“Walk it Off”

Everyone has those family quotes and inside jokes. Well in my family we say, “Walk it off.” I can not count the amount of times I have heard this. Whether it was being screamed at me from the side lines of a soccer field, or when I stubbed my toe at the house, this could always be heard. It originated when
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A Butterfly on my Knee.

On my Instagram page (eds.everydaysuccesses) I posted a picture of the butterfly tattoo I just got a couple of days ago. I promised an explanation about the butterfly and ensured you that it had to do with Ehlers-Danlos Syndrome and my journey. So if you are interested here it goes… Continue reading


How do you describe EDS?

Recently I asked my Instagram followers to give me a one to three word description of EDS. I took the answers that I got and put them into a word cloud. I am very happy to present the descriptions of EDS provided by those who know it best. Screen Shot 2017-09-12 at 12.04.33 PM.png

Leave me a comment: Comment and let me know your one to three word description and if you liked this post comment and like to let me know and I will do more like this!

What Do You Think is the Most Misunderstood Aspect of EDS?

I think that the most misunderstood aspect of EDS is the most obvious one. You can’t see EDS. You can’t look at someone with Ehlers-Danlos Syndrome and think “oh yeah, I can tell she has that.” Being invisible makes it harder to understand for those who come in contact with a zebra. Understanding a broken arm is easy because you see the cast or psoriasis because you see the red skin. It is impossible to see EDS in everyday life. You can’t see the pain behind someone’s eyes without really knowing them and you can’t tell when someone is falling apart from the inside out. Because of this people mistake those with EDS as complainers and hypochondriacs. It is important to understand that everyone has struggles. Some are larger than others but all are important. I struggle with this. I struggle to understand why people can’t just stop and take a moment to think about what others go through but I know that if I was not going through something myself that I may not do this either. This is why I started a blog, to help others understand that just because I look okay does not mean we feel okay. We are literally living through a battle under our skin but smiling through it. Please, next time you see someone take a moment to understand them before you say something about them.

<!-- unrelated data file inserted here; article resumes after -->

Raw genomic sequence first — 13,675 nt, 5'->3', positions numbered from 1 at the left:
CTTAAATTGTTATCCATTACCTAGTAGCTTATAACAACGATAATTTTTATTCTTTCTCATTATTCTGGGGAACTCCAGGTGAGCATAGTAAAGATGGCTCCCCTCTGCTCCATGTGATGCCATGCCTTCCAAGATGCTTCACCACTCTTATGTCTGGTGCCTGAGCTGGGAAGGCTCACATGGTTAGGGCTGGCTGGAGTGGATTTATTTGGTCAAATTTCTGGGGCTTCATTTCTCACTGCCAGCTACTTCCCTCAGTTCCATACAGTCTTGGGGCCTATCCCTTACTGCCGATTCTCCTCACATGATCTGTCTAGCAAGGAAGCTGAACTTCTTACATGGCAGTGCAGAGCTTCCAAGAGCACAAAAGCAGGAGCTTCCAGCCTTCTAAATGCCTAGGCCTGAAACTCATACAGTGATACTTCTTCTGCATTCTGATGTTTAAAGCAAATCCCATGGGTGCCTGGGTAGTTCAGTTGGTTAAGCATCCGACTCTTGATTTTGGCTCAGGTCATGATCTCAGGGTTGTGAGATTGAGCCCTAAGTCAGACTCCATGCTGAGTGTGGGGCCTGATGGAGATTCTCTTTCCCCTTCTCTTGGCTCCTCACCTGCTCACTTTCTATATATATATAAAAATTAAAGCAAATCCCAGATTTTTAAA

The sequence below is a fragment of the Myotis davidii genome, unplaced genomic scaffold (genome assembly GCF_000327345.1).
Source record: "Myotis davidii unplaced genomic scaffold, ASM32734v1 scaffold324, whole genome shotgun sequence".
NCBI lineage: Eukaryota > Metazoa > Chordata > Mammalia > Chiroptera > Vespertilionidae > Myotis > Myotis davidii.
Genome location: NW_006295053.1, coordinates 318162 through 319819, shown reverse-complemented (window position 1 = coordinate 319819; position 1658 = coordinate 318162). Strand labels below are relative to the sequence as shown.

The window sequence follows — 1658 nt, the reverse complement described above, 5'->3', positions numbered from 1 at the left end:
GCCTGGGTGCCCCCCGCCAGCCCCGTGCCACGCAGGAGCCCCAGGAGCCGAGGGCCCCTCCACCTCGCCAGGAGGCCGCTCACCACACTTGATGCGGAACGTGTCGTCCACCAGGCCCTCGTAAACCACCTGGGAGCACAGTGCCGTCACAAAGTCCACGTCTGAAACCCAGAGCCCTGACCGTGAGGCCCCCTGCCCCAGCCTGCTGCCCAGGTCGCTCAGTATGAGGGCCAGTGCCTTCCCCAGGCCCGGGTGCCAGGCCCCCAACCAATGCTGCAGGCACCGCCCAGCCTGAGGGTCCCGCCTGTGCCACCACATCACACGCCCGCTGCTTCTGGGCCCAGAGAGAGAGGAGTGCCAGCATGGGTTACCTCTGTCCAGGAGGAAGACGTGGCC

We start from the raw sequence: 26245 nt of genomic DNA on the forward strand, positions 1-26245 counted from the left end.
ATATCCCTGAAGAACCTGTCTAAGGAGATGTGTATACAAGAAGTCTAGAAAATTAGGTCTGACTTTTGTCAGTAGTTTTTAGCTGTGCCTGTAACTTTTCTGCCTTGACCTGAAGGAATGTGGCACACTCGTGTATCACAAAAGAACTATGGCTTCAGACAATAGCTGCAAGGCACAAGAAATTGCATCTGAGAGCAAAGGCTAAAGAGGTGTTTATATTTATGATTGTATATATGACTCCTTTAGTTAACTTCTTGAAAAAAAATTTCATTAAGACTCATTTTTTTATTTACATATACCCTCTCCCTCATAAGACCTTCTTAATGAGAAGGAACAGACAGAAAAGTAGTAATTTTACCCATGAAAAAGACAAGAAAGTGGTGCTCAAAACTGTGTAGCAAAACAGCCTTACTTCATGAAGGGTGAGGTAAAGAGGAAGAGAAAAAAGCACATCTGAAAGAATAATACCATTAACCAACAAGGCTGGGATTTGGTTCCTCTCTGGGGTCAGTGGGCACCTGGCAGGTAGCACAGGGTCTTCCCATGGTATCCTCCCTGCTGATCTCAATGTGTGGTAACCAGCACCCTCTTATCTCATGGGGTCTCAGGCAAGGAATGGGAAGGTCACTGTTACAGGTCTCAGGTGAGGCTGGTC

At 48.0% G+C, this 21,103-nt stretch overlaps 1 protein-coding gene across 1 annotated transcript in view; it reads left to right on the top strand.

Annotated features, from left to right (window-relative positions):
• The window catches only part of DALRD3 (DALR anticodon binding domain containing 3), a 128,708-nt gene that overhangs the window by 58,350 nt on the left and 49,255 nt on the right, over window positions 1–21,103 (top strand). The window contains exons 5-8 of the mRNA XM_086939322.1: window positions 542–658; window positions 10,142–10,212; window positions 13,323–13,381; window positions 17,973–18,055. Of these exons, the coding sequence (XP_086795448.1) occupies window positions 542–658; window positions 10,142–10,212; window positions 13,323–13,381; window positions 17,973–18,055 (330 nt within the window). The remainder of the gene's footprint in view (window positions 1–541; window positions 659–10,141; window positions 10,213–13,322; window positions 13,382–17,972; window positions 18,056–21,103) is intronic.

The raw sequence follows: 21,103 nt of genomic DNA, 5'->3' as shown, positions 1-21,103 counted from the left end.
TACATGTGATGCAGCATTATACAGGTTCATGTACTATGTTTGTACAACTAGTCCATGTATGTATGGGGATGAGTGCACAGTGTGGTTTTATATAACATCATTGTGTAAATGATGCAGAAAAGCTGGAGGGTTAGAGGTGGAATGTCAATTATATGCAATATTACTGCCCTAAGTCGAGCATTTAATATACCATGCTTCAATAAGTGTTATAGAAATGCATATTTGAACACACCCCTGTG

How Do You Feel About Your Current Treatment Plan?

How do you feel about your current treatment plan?

Treatment plan? What treatment plan? HA! Right now, I do bare minimum to deal with the daily pain and dislocations. When I hurt, I rest the limb and try and distract myself from the pain. When I dislocate, I rest, ice the limb and sometimes take some advil or something over the counter. I try to avoid medicines as much as possible because of the damage they can do to your body. Other than ice, rest and some advil, I have no other treatments other than taking a hot shower to relax. I am doing fine without extensive treatment right now but I know that I will need more and more as life progresses. I think that it is easier for me to live with such a relaxed treatment plan because I am able to make the adjustments I need to deal with day to day life. For instance, at home I use a walker to help navigate and I sit when needed. I also have an amazing family that is there for anything I need. My brother is a pro at setting up my ice machine and I can’t thank him enough for everything he helps me with. I am happy that I am on a minimum effort treatment plan right now because I am young and I do not like the idea of being held back by the plan set in place for me to survive. We will see what the future holds but for now, I am content. 

Healthy Habits and Why They Help

Another day, another post. So the question is…

What healthy habits have you adapted since getting diagnosed?

Since being diagnosed I have changed some of my habits but I haven’t changed tremendously. These have included… Continue reading